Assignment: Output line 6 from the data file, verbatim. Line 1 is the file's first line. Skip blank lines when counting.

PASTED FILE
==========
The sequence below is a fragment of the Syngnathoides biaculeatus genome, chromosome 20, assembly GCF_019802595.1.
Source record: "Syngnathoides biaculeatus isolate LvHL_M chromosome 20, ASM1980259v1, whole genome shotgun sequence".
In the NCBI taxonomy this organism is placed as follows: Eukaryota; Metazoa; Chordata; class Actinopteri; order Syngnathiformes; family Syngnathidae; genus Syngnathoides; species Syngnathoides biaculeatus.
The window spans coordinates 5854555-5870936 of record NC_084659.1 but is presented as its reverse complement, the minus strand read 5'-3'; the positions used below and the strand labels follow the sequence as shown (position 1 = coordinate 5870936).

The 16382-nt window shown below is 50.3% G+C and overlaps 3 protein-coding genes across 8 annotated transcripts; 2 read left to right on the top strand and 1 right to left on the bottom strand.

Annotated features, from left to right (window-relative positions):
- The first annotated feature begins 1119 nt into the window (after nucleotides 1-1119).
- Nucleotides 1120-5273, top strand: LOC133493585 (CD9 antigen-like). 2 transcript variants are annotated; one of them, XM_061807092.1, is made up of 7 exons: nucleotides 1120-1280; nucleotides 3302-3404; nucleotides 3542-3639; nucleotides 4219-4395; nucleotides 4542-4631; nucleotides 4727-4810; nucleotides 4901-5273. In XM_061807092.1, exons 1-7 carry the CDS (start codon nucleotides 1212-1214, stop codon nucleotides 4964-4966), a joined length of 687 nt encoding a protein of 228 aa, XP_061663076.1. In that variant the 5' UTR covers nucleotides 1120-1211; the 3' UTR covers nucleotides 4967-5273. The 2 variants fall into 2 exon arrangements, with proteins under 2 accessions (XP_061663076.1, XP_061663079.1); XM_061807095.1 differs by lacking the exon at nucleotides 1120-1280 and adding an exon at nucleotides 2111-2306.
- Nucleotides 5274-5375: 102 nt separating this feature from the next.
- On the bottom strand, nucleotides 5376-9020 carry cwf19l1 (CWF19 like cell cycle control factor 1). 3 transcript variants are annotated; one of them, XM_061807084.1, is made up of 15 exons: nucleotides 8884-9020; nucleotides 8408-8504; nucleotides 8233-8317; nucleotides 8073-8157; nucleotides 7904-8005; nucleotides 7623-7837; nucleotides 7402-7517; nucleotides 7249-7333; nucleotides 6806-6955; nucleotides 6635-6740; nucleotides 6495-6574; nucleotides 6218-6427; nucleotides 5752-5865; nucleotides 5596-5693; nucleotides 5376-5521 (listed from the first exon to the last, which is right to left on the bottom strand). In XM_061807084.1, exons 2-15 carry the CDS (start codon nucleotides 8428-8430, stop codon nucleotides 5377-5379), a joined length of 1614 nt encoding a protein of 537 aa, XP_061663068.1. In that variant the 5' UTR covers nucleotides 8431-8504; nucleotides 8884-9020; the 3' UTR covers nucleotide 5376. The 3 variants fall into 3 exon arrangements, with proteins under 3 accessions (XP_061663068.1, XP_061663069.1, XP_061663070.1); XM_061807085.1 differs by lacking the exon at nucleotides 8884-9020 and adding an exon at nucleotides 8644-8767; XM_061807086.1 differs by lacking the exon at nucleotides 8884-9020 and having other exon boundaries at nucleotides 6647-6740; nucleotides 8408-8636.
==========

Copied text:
Annotated features, from left to right (window-relative positions):